Is your highest paid team member slacking off?

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Ram Srinivasan Head of Consulting, JLL Canada
Talk to Ram Srinivasan
Ram is a strategy consultant by day and astronomy enthusiast by night (literally!). He is also a trained classical violinist and an avid mid-distance runner

What if I told you one of your team members is only working at the very most at 60% capacity for only two hours a day? To make matters worse, that member does not adapt to changing business needs, does not align with your culture, potentially comes in the way of collaboration and yet, is the highest paid.

Maybe you think, there is no way someone like that is on your team. Look closely, you have one of these high paid slackers on your team hidden in plain sight – it’s your workplace!

Imagine your workplace is your colleague

In a recent article we explored how the workplace is becoming more human. Should we, therefore, think of the workplace as a member of our team? Should our workplaces be held to high performance criteria, as our employees are? Absolutely.

In response to the agile nature of today’s business and the needs of your team, your workplace needs to be equally flexible and organic. It should help you shape culture, promote collaboration, inspire ideas, respond to trends, improve performance, build retention and grow the bottom line. If that sounds like a lot, there’s more, your workplace should talk to you and inform your decisions.

Is your workplace working for you?

With industry shifting changes and disruption, becoming the new normal, you cannot risk your office working against your business goals. And yet, studies indicate that most workplaces today are underutilized by as much as 40 to 50%. This is  because two-thirds of work now takes place outside corporate offices. People are increasingly mobile – with technology they can work from virtually anywhere. We believe, therefore, that workplaces are represented in three places:

  • the virtual place (remote working),
  • the third place (co-working and other shared spaces), and
  • the experience place (the next generation office)

In this context, if your workplace does not provide the right experience to inspire and engage your people, they will lose interest, lack motivation or worse join a competitor.  As your highest paid colleague, your workplace should help you attract and retain people, not repel them. It is time we put our work environments under the scanner and find out if they are really working for us.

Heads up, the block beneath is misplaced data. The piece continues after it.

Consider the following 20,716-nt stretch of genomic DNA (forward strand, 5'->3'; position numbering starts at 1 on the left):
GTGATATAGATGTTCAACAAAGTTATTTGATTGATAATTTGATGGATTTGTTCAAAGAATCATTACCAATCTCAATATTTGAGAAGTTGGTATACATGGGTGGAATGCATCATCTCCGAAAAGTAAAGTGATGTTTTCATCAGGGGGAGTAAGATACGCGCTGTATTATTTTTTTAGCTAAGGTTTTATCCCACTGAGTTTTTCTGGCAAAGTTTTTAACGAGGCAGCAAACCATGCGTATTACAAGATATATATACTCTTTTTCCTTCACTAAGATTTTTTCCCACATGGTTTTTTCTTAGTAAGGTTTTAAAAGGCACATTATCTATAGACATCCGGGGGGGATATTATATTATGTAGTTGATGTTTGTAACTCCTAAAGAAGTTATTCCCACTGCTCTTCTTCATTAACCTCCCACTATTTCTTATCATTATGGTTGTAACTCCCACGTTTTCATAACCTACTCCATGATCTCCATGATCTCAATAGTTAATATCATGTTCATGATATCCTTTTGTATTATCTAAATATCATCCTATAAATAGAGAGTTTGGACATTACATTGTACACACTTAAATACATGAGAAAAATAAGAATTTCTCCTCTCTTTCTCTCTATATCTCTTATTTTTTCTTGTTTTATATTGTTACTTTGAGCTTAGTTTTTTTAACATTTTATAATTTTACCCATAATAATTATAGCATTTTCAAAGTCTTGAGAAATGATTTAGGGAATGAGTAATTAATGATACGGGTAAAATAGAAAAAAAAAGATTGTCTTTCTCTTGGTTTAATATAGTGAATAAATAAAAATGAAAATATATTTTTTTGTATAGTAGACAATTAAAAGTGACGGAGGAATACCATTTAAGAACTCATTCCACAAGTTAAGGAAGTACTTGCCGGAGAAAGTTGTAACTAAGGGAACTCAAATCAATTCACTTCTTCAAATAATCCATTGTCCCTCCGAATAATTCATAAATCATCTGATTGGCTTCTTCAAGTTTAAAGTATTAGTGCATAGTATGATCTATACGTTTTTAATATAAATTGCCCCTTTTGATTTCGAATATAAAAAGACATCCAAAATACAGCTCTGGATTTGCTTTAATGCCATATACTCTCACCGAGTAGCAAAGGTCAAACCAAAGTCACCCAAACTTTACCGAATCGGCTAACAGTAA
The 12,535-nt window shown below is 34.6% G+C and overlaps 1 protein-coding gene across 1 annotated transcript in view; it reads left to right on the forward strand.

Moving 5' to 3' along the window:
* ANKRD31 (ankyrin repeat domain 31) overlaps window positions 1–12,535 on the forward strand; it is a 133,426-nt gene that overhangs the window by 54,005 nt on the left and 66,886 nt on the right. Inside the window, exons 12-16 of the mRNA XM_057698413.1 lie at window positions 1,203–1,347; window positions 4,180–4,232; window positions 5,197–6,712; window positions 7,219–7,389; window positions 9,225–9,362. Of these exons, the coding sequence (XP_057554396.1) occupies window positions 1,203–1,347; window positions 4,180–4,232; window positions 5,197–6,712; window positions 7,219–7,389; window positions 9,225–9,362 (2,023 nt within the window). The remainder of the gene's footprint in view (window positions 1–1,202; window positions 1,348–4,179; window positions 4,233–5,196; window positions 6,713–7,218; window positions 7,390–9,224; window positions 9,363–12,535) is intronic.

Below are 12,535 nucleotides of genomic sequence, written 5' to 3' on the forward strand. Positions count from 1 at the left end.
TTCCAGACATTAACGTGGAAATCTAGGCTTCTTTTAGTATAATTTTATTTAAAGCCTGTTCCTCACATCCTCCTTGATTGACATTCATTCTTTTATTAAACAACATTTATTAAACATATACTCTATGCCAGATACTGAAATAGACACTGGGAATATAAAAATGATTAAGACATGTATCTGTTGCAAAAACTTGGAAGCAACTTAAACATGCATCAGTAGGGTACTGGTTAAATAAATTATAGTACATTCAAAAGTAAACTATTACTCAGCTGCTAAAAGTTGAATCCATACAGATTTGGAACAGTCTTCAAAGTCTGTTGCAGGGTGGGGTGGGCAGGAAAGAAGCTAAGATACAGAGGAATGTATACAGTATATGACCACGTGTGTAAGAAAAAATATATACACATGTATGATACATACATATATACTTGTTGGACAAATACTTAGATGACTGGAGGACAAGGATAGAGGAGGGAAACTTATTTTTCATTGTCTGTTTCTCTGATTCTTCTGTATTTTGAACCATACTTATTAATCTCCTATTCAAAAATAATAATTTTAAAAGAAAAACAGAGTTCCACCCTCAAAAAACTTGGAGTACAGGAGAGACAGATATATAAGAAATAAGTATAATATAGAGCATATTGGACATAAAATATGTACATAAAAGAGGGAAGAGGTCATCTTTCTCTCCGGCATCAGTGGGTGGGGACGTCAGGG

How do you assess where your workplace is underperforming?

A starting point: Workplace Performance Review

When one of our colleagues underperforms, we objectively assess their output against pre-defined job requirements. This helps us create a plan for performance improvement. We can do the same for workplaces.

We firstly need to define what we need our workplaces to do for us, what outcomes we expect from our workplace, how we expect the workplace to support us. These will form the workplace’s performance criteria, and you can get these factors by asking your leaders, business managers and teams.

The next step is to gauge performance against those criteria. While there are a host of ways to assess workplace performance, two simple methods are conducting a Utilization Study and employing an Experience Survey.

A utilization study will help inform your workplace decisions and answer how employees are using your workplace, where are people collaborating, which spaces are most in-demand, how can you balance high demand in one location with over-supply in another, etc.

An Experience Survey involves asking people what is most important to them at work and how well the workplace supports their cause. They can help uncover challenges your people face in the work environment. It can help accurately identify gaps between what exists and what is desired.

Armed with this data, you will know why your workplace is underperforming. So what comes next?

A High Performance Workplace

To create a high performance workplace, we can learn from high performers in the workplace. We can adopt some of the strategies they use to differentiate themselves. To begin this journey, here are three ideas:

  1. Anticipate: High performers anticipate change. They stay ahead of the pack. Similarly, for a workplace to be ahead of the curve, you need to determine what the future requirements of your teams will be and align accordingly.
  2. Evolve: High performers evolve constantly. Continuous monitoring of changing business is critical for workplaces as this will inform the adaptive changes needed to ensure workplace effectiveness.
  3. Leverage: High performers leverage their networks. Your workplace decisions need to be informed not only by your real estate teams, but also by your human resource and technology teams. This ensures your people have the right tools to do their best work.

In summary

Think of your workplace as a key member and contributor to your team. If your workplace is underperforming, take concrete steps to find out why and initiate remedial action. No resource can be as powerful to an organization as a high performance workplace. Take full advantage of this often missed team member and turn your highly paid slacker into your best performer.

It's time to re-evaluate your workplace strategy. Let's have a chat.